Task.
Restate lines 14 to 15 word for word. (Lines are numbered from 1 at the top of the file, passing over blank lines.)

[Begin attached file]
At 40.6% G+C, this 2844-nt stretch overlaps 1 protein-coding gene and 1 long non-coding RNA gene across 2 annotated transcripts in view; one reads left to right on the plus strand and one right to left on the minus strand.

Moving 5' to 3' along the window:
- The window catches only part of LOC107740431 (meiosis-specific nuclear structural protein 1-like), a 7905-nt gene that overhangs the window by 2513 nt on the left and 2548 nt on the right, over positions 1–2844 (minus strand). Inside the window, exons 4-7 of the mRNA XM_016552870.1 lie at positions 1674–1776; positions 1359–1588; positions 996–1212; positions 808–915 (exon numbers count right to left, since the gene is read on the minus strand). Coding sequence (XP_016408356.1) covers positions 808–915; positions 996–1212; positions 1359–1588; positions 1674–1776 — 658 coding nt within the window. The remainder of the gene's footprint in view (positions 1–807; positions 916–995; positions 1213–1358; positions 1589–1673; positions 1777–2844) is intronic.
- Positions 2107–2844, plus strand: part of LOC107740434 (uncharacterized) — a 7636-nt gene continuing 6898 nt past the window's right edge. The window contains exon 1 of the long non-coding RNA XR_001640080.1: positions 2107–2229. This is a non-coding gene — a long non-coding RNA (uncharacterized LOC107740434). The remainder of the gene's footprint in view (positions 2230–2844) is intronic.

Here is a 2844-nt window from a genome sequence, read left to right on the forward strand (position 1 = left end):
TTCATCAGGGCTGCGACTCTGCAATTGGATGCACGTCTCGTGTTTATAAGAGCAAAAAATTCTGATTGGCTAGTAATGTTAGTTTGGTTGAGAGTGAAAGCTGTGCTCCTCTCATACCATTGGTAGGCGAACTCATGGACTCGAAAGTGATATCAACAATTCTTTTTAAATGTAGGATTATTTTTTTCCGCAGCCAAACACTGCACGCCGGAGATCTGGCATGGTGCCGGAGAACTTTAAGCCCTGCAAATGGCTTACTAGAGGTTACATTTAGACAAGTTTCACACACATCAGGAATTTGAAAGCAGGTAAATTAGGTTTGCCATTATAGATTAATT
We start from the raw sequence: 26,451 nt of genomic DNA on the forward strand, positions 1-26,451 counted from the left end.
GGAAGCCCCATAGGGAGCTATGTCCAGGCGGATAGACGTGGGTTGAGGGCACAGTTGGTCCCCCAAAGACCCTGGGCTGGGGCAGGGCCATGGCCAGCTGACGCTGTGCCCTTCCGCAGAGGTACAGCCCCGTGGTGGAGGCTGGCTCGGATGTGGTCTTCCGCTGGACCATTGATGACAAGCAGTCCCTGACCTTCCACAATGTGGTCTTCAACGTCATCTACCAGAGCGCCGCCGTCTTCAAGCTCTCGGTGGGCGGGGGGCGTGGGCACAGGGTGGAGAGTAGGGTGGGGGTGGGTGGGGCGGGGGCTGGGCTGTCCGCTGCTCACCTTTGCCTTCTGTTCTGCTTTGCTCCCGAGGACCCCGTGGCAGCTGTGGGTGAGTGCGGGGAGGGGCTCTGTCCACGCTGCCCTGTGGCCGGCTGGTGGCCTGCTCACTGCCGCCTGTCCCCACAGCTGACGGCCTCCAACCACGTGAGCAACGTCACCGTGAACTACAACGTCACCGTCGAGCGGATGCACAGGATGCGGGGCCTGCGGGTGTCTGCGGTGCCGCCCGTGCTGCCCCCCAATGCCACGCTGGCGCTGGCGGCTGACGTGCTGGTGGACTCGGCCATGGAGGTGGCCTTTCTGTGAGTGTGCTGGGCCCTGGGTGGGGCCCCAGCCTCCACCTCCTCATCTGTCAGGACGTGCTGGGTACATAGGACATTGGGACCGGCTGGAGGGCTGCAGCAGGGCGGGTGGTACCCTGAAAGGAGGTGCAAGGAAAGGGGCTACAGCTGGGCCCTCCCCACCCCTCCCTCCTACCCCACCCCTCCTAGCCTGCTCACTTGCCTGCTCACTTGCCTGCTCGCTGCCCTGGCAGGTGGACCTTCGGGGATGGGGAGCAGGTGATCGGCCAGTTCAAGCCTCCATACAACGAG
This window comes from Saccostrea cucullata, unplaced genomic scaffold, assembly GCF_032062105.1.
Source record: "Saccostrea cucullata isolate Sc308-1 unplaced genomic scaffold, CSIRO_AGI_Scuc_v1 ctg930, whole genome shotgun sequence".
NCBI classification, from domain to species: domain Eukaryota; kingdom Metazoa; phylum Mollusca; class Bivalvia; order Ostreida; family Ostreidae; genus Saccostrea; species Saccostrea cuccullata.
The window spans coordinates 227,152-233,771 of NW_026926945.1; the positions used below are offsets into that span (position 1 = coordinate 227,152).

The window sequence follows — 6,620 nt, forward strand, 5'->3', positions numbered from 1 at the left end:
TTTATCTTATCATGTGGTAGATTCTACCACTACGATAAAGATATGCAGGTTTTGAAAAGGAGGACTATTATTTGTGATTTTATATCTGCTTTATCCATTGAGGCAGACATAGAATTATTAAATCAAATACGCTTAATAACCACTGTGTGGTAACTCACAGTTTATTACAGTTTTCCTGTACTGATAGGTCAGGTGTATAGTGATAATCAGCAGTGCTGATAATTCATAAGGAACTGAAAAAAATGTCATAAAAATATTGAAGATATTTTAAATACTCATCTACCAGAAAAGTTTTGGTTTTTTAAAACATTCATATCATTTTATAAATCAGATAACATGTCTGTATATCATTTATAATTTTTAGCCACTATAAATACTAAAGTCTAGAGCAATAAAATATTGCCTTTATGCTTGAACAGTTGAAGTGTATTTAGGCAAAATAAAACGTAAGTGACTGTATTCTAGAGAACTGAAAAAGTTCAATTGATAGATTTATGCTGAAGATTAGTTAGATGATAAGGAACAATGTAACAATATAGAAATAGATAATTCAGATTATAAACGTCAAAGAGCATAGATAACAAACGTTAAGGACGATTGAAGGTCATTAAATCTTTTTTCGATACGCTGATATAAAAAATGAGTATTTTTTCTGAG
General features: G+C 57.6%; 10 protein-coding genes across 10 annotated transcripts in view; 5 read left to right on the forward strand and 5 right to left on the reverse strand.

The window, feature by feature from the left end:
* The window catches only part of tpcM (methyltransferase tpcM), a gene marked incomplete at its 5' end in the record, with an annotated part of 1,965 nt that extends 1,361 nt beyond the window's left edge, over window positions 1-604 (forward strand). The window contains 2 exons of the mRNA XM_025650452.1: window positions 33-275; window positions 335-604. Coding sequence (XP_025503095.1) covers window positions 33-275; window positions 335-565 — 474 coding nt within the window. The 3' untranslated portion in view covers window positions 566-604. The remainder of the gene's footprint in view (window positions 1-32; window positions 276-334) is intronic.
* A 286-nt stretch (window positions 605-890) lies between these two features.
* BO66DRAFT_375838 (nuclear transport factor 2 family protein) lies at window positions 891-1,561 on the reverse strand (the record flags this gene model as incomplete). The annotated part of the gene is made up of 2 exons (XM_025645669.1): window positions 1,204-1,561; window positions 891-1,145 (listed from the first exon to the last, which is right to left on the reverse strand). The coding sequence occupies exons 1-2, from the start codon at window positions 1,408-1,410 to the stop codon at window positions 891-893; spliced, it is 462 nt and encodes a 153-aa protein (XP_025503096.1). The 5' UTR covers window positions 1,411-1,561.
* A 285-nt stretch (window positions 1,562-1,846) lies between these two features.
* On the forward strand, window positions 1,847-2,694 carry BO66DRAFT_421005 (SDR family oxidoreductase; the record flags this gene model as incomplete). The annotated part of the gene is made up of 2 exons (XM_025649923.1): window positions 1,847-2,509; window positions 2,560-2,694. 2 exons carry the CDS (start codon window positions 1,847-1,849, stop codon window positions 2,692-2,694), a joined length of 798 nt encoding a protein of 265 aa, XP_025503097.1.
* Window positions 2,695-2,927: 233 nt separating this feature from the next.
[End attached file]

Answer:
TTTATCTTATCATGTGGTAGATTCTACCACTACGATAAAGATATGCAGGTTTTGAAAAGGAGGACTATTATTTGTGATTTTATATCTGCTTTATCCATTGAGGCAGACATAGAATTATTAAATCAAATACGCTTAATAACCACTGTGTGGTAACTCACAGTTTATTACAGTTTTCCTGTACTGATAGGTCAGGTGTATAGTGATAATCAGCAGTGCTGATAATTCATAAGGAACTGAAAAAAATGTCATAAAAATATTGAAGATATTTTAAATACTCATCTACCAGAAAAGTTTTGGTTTTTTAAAACATTCATATCATTTTATAAATCAGATAACATGTCTGTATATCATTTATAATTTTTAGCCACTATAAATACTAAAGTCTAGAGCAATAAAATATTGCCTTTATGCTTGAACAGTTGAAGTGTATTTAGGCAAAATAAAACGTAAGTGACTGTATTCTAGAGAACTGAAAAAGTTCAATTGATAGATTTATGCTGAAGATTAGTTAGATGATAAGGAACAATGTAACAATATAGAAATAGATAATTCAGATTATAAACGTCAAAGAGCATAGATAACAAACGTTAAGGACGATTGAAGGTCATTAAATCTTTTTTCGATACGCTGATATAAAAAATGAGTATTTTTTCTGAG
General features: G+C 57.6%; 10 protein-coding genes across 10 annotated transcripts in view; 5 read left to right on the forward strand and 5 right to left on the reverse strand.